My PDH certificate capstone project isn’t like most. I’m not building an interactive map or an archive, and I’m not learning R (thank goodness). Rather, I’m using WordPress as a tool to increase audience and add permanence to what would otherwise be a small, ephemeral project.
Here’s the rundown: In July 2019, I will run a weeklong summer camp, in partnership with the Iowa Youth Writing Project (IWYP). Participants—all of whom will be young women—will talk about body image, explore the function of photography as an art medium, and reflect on their identities. The end result? Each participant will create a “disembodied self portrait” (a photograph that represents her, without her physical presence in the image) and a brief reflection to explain the image. These photographs and reflections (all anonymous) will be featured as a gallery at FilmScene.
Unsurprisingly, many of my concerns aren’t about the digital aspects of this project. While it’s true that I might have to use Adobe Photoshop to crop images, and I am building a WordPress site to house the images in an online gallery, my bigger concerns are things like publicity. How do I get the word out? Luckily, because I’m running it through IYWP, they’ll promote the free camp, and because we’ll hold it at the Iowa City Public Library, their calendar will hopefully also attract potential participants. In addition to that, I’ve reached out to G! World, a local organization that provides support and a safe environment for learning, reflection, and exploration for young girls, particularly young women of color. I’m hoping that between these three outlets, I’ll be able to generate enough interest for my camp.
Right now, my main tasks are twofold:
Task one is to build a lesson plan for the workshop. In my case, it means working backward, thinking through what I want participants to have achieved by the end of the week and determining how they can best reach those goals. It means, again, using other people as resources. IYWP has put me in contact with past camp instructors, who have generously offered their materials for my reference. In case I needed a reminder of how accommodating, generous, and supportive my fellow UI graduate students are, there we go.
Task two is the digital component. As I mentioned, I’m creating a WordPress site to function as an online gallery, so even after the girls have celebrated their artistic excellence and self-reflection through the physical gallery, they’ll still have access to the work they’ve produced. I also hope that the online site can give other people interested in similar projects a framework and reference point, as well as a foundation for a more digitally focused project. Right now, I’m grappling with two big tasks for my website. The first is to determine the look and feel of my site. I am aiming for a minimalist, gallery vibe, and luckily, there are some themes that align with my interests, but part of my task is then to go through the theme options and figure out what I have to sacrifice with each option and which one makes the most sense. Once I have a theme, my next task is to design a sitemap. I want this site to be minimalist with an “about” section and not much else, to reproduce the sensation of being at a gallery. I want the girls’ photographs and words to be the focal point, but I also want to provide enough background and direction that if someone were to reference this site for a future project, they would have the tools they need to build from it. I think this is where the digital component really comes in handy—it gives the project a seemingly endless life and reach, whereas the in-person gallery (though impactful for the audience and empowering for the participants) is short-lived and limited. In short, I need the site to be attractive and clean, but also functional and informative. There’s a balance between modeling from a gallery space and still conveying the appropriate background for those who visit the site without any context.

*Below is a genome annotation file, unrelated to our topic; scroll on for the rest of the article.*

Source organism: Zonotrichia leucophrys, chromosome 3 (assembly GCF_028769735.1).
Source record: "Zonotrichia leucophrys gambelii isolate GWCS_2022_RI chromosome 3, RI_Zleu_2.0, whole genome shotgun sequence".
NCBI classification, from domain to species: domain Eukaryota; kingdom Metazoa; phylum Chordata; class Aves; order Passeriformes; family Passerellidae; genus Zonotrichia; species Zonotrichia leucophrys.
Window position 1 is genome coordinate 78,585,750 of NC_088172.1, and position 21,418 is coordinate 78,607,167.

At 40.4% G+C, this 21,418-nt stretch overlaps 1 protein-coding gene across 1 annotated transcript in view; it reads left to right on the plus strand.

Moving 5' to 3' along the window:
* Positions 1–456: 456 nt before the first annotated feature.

I’m really excited about where this project will take me. It will give me the space to work with multiple community partners in Iowa City, to engage with a non-university student base through my workshop, and to think about the complexity and opportunities of an in-person project with a digital component.